The number of women in politics is increasing — sluggishly. Women are 51% of the population, but make up 19% of Congress and only a quarter of state legislatures. Women are on course to reach parity with men by 2117, according to IWPR. Research shows women have different legislative priorities than men, and are more likely to introduce bills addressing the needs of women and children. Jennifer Lawless, author of Women on the Run: Gender, Media, and Political Campaigns in a Polarized Era, said the chief reason for unequal political participation is that women, perceiving bias, are less likely to run than men. When they do, she said, they are elected at the same rates.

          From a voter perspective, the IWPR said more women are turning out to the polls, but many states are passing measures that make it harder to vote, including reducing polling sites and enacting strict voter ID laws, which disproportionately affect vulnerable communities. Fewer polling places mean longer lines, a burden on less advantaged voters who tend to have less flexibility with work and childcare arrangements.

          “My right to vote as an upper-class white woman with multiple college degrees is not in jeopardy,” said Nancy Young, a political historian at the University of Houston, “but what about a working class African American woman or Hispanic woman?”

          Women are not a monolith

          The 1977 women’s conference formed with bipartisan support, but in the decades since, women’s issues have grown increasingly politicized. Marjorie Spruill, author of Divided We Stand: The Battle Over Women’s Rights and Family Values That Polarized American Politics, said a major factor was the rise of a potent conservative women’s movement, led by activist Phyllis Schlafly, which denounced the feminist agenda and successfully mobilized to defeat the Equal Rights Amendment. The conference “made people really line up on extreme sides,” Spruill said. While feminists debated at the Houston Civic Center, conservatives held a dueling Pro-Life, Pro-Family Rally at the city’s Astro Arena.

          In 2017, a conservative view of feminism acknowledges gender inequality, to varying degrees, but does not share progressives’ ideas to combat it. Sabrina Schaeffer, executive director of the conservative Independent Women’s Forum (Kellyanne Conway has a seat on the board), said addressing inequity is important, but top-down mandates may not be necessary or economical. She said the Republican party must rethink its approach to women’s issues to attract new voters, but she rejects the Democratic narrative that she argues turn women into victims and ignores that some disparities are caused by the choices individual men and women make.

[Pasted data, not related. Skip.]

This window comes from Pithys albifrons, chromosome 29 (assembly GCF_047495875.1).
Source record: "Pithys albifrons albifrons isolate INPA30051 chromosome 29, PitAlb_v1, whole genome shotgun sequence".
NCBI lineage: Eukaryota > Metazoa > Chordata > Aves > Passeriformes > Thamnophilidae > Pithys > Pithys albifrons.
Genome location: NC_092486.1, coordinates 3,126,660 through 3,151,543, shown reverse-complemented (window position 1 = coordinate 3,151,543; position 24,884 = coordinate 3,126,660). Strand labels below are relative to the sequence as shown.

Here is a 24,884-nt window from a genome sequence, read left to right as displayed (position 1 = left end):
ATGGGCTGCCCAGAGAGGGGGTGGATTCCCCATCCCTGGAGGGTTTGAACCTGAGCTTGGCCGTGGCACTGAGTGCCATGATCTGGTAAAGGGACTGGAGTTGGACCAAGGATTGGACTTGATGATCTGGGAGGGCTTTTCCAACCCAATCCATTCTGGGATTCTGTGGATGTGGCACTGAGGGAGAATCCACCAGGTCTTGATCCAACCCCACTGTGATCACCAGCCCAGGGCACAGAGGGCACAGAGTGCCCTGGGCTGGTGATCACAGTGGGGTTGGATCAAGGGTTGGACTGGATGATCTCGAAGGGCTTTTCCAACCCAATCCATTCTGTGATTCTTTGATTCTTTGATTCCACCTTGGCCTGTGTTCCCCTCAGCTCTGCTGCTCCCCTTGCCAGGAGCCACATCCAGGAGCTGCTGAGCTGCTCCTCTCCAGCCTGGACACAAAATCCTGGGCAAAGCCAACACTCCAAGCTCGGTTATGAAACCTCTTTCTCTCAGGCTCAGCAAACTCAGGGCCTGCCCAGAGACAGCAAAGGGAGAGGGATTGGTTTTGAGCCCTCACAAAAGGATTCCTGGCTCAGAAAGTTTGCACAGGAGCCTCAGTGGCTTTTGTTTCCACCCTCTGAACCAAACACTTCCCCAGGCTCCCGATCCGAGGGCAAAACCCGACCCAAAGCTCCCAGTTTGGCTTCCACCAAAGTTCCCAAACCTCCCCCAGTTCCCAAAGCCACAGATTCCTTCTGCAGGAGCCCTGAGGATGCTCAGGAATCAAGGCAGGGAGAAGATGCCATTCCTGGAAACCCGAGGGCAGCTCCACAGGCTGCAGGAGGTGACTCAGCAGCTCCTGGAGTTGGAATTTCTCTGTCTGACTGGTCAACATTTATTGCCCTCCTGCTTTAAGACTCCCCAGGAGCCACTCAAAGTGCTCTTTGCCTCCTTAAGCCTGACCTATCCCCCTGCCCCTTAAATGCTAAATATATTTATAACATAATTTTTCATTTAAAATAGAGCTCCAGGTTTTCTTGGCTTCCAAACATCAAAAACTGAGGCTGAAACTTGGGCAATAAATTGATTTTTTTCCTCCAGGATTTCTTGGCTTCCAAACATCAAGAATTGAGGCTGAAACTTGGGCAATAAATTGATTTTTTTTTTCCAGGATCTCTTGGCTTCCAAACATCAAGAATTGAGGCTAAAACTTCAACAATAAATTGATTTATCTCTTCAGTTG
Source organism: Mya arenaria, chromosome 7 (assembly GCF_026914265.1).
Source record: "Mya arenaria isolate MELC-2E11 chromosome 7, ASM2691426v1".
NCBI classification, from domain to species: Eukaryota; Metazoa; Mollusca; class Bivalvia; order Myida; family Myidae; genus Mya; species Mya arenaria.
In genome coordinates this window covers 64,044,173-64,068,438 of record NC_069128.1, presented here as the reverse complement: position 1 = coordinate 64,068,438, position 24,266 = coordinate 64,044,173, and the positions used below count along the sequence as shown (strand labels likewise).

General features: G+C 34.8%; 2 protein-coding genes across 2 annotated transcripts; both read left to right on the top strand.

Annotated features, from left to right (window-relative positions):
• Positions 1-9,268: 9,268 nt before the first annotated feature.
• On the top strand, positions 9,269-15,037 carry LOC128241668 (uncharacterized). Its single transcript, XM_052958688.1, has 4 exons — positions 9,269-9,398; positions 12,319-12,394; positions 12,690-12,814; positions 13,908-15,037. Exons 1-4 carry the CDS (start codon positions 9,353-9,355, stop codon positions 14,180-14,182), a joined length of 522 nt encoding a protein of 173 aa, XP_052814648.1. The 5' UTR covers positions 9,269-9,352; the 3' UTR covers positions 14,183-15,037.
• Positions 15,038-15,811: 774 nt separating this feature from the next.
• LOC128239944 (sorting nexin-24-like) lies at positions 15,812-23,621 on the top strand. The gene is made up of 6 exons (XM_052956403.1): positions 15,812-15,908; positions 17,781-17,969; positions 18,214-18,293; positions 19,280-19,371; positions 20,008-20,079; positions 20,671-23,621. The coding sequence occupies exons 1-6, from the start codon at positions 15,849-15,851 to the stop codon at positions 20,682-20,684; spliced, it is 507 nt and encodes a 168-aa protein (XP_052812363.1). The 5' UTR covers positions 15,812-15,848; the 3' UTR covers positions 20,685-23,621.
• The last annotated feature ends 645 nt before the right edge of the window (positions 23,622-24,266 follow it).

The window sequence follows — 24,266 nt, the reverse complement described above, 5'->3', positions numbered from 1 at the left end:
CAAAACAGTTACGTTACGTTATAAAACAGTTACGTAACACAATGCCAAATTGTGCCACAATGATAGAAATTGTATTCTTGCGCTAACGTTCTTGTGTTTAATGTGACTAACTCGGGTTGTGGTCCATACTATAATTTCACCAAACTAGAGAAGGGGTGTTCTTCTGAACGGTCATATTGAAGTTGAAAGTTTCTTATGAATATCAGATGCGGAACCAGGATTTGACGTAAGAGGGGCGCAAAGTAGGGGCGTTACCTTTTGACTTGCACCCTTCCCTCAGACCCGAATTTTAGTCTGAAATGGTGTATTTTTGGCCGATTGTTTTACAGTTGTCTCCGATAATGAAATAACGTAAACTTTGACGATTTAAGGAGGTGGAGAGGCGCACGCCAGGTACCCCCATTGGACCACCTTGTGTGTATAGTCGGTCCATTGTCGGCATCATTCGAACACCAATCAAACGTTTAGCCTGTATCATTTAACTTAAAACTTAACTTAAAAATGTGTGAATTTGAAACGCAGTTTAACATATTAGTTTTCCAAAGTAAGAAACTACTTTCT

“Gender is not the whole story,” Schaeffer said.

          American women share common struggles, but differ greatly in their experiences, which is why “women’s rights” remain so divisive and why its tent is so broad. Karla Holloway, a professor of English and Law at Duke University who focuses on African American cultural studies, said conversations that fixate on the achievements of Hillary Clinton come at the expense of mothers working minimum wage jobs to keep their families above the federal poverty line. As some women become more visible, others disappear.

          “Women who are elevated are still vulnerable,” she said. “Women who have been erased are drowning.”

          • The “Womens March in Washington” was merely some entitled lower middle class harridans on a day out. The mess these lazy, selfish creatures left behind them was indescribable.

            It’s a shame the Berkeley hearties weren’t there to welcome them.

          • Blah blah blah…I can’t believe the crap I’m reading here. It’s not 1920 anymore. Women are graduating at a higher rate from college than men, are self sufficient and don’t need a man to have a great life. What we do need are equal wages, access to healthcare…the list goes on.

          • Again you fail to respond to the figures outlined. On healthcare more men die of cancer than women and yet more is spent on cancer research for those cancers which predominately affect women. Equal pay for equal work is enshrined in law. The gender pay gap is a mythical beast dreamt up on the chalkboards of feminist theory driven lunatics.

            You yourself in the very post I’m replying to admit that women are graduating from college at a higher rate than men and yet you want more equality there too?

          • You are nothing more than a fanatic, not much different from the terrorists we despise. Radical mentality does not care for reason. The vast majority of men LOVE women. You are a member of a CULT a cult that has twisted your mind, you are like those people who commit mass suicide they have a contaminated mind and live in a world full of lies willing to die defending their FANTASY beliefs.